By Leora Skolkin-Smith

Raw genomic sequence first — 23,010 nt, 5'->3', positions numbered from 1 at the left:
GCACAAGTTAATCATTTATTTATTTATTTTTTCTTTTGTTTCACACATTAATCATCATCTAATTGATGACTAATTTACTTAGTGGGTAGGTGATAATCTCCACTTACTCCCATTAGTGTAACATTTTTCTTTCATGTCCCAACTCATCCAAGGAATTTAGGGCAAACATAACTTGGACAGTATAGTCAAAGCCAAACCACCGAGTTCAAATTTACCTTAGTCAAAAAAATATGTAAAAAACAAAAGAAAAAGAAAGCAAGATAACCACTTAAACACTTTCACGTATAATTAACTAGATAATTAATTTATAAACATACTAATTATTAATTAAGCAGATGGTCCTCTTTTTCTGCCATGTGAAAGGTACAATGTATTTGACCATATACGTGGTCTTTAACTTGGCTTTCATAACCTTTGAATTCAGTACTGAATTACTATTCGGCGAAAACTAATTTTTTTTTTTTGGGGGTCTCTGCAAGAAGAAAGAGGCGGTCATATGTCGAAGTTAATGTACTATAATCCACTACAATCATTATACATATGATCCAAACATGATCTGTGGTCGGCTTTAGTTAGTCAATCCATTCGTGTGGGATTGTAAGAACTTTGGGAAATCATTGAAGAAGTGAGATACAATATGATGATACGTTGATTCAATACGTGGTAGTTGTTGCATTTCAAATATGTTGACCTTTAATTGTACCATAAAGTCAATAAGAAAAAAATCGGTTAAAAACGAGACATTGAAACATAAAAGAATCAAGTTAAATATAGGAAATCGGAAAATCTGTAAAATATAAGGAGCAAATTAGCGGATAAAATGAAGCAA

Wreckage of Reason II: Back to the Drawing Board, edited by Nava Renek and Natalie Nuzzo and recently published by Spuyten Duyvil Publishing, is a collection of thirty-three experimental pieces written by women. It stands on its literary merits alone, but it also elicits questions that point far beyond its own physical presence in the publishing arena—questions primarily to do with the threatened future of experimental and literary writing itself, with the questionable health and well-being of our current literary culture and its openness or lack thereof to work that isn’t consumerist in intent. As if the standing of experimental writing in our literary culture weren’t enough of a problem, the troubling statistics testifying to the glaring inequality in attention given to women writers in comparison to their male counterparts present a serious crisis in writing, as both problems conflate to confront us with several critical questions we seem unable to table away: for instance, how does our current literary culture make room or recognize experimental writers, not as marginal guests at the buffet but as essential contributors? How do experimental literary writers continue to foster their literary legacy, to offer up profound depths, language, and soul, to grow as writers willing to risk and to toss up, around, and about meanings and connections in ways that rise above entertainment? In other words: to do this thing we still call “prose” and “story” as it evolved during the decades before it was oppressed by the omnipresent forces now censoring writing and writers?
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